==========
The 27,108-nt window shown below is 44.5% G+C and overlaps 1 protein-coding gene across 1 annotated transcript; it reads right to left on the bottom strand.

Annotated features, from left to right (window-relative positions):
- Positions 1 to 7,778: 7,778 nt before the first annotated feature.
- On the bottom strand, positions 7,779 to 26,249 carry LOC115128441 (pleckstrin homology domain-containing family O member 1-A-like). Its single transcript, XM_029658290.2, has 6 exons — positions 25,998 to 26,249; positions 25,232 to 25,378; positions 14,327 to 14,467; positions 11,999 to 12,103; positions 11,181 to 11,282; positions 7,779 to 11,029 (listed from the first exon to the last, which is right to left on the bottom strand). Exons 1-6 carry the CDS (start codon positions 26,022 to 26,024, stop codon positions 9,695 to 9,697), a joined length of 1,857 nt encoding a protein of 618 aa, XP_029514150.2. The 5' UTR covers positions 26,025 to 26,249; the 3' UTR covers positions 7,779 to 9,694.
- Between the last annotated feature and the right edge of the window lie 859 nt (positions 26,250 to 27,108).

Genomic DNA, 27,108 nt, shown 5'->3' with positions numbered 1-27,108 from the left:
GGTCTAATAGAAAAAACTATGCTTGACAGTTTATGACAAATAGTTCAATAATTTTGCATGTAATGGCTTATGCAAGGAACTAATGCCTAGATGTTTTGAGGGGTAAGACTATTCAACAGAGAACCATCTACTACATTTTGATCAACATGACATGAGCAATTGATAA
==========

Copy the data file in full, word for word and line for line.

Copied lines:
The 27,108-nt window shown below is 44.5% G+C and overlaps 1 protein-coding gene across 1 annotated transcript; it reads right to left on the bottom strand.

Annotated features, from left to right (window-relative positions):
- Positions 1 to 7,778: 7,778 nt before the first annotated feature.
- On the bottom strand, positions 7,779 to 26,249 carry LOC115128441 (pleckstrin homology domain-containing family O member 1-A-like). Its single transcript, XM_029658290.2, has 6 exons — positions 25,998 to 26,249; positions 25,232 to 25,378; positions 14,327 to 14,467; positions 11,999 to 12,103; positions 11,181 to 11,282; positions 7,779 to 11,029 (listed from the first exon to the last, which is right to left on the bottom strand). Exons 1-6 carry the CDS (start codon positions 26,022 to 26,024, stop codon positions 9,695 to 9,697), a joined length of 1,857 nt encoding a protein of 618 aa, XP_029514150.2. The 5' UTR covers positions 26,025 to 26,249; the 3' UTR covers positions 7,779 to 9,694.
- Between the last annotated feature and the right edge of the window lie 859 nt (positions 26,250 to 27,108).

Genomic DNA, 27,108 nt, shown 5'->3' with positions numbered 1-27,108 from the left:
GGTCTAATAGAAAAAACTATGCTTGACAGTTTATGACAAATAGTTCAATAATTTTGCATGTAATGGCTTATGCAAGGAACTAATGCCTAGATGTTTTGAGGGGTAAGACTATTCAACAGAGAACCATCTACTACATTTTGATCAACATGACATGAGCAATTGATAA